I see that you disable the pull up resistor on the input. Is there a reason for that? How have you got everything wired?
This... is a hobby.

MarkT

It sounds suspiciously like keypad.getKey() blocks till a key is pressed so your call to digitalRead() cannot happen until immediately after pressing a keypad key.  The docs for the library say that getKey() doesn't block but the code is hard to read because of the debounce logic - can you check that getKey() is returning?
[ I will NOT respond to personal messages, I WILL delete them, use the forum please ]

CQB_insomnia

I was under the impression that the 2560 had internal pull-down resistors but I just went and looked and couldn't find a mention of them in the datasheet. It works perfectly with the example code and has not missed a switch toggle since but I know floating pins are really not a good thing. Basically when the switch is flipped it connects +5v to the pin rather than ground. I'm not sure why I did that but I can fix it tomorrow.

I've done countless things to chase down the bug and it is the call to keypad.getKey() that makes the system stop working. I have commented it out like you said, printed to serial, and disconnected any external devices and it always comes back to that one line of code.

I went through the library a bit but didn't have enough time to understand exactly how it is written. Actually reading the keypad is not that hard so I may end up just writing my own subroutine or class to do it.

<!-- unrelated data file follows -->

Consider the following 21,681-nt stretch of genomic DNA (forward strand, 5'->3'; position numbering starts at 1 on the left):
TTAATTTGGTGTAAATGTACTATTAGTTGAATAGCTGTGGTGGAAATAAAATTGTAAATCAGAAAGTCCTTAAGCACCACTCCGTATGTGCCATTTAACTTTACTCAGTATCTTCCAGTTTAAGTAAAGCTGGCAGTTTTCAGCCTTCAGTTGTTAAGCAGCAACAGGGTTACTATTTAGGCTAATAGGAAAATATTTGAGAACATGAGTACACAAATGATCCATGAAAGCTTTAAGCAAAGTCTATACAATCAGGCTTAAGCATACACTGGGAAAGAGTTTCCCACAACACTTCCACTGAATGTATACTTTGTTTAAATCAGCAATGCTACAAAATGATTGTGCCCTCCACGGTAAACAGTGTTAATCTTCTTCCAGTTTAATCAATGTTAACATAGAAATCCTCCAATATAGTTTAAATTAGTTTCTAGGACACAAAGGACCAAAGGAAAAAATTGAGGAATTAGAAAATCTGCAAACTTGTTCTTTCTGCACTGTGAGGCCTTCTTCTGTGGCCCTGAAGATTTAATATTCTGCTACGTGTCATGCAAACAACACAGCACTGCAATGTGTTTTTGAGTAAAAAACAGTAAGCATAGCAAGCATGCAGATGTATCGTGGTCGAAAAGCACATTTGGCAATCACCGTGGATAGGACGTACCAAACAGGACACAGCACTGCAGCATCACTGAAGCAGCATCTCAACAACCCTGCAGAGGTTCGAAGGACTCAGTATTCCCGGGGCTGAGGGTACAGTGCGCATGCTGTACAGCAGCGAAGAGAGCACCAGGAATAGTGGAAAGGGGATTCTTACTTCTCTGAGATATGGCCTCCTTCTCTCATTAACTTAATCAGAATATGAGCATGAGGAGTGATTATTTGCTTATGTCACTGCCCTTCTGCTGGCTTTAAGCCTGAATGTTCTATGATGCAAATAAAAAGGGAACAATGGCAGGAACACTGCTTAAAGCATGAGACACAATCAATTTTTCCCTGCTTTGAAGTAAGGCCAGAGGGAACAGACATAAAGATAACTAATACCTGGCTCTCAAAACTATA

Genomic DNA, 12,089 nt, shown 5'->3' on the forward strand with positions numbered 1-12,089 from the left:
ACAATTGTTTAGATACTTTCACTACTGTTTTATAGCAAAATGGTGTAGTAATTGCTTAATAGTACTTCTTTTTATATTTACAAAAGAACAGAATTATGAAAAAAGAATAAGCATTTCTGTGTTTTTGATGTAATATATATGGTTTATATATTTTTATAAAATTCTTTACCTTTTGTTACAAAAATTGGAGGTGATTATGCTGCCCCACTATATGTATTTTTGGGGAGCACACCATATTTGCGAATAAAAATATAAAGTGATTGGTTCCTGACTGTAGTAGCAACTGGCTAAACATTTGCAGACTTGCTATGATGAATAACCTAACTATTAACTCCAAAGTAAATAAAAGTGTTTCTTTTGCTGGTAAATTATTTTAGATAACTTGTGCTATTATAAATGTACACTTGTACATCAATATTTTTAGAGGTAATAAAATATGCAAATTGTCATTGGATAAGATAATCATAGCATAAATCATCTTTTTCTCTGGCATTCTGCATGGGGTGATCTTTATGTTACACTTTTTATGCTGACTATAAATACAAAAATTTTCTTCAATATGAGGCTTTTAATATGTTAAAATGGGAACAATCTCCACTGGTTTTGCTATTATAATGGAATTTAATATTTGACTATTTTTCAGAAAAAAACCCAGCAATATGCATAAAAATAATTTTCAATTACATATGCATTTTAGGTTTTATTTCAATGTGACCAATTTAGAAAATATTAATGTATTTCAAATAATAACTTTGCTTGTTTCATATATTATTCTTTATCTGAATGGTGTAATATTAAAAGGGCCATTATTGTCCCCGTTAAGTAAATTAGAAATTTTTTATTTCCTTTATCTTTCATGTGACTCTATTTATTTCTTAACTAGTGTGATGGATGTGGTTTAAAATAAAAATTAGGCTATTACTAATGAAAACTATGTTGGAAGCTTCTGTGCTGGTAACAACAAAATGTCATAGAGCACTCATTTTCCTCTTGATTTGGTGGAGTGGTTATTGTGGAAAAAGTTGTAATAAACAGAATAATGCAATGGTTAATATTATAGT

The problem has to be in the library somewhere blocking or overriding the digitalRead calls.

In the meantime I think I have an idea. If I do direct port reads via the port register then maybe it can override the library. It may work its worth a shot.

CrossRoads

There are no internal pulldowns, only pullups.
If you set pinMode to Input, and then digitlWrite Low, it turns off the pullup.
Designing & building electrical circuits for over 25 years.  Screw Shield for Mega/Due/Uno,  Bobuino with ATMega1284P, & other '328P & '1284P creations & offerings at  my website.

CQB_insomnia

Well my idea panned out perfectly and I'm now up and running. I fixed the hardware problems - moved switch to ground not vcc (to use internal pull-ups) and moved it to pin 47 because 54 is actually ADC 0. The problem was not caused because it was on ADC 0 because this same problem happened on another digital pin with a different switch.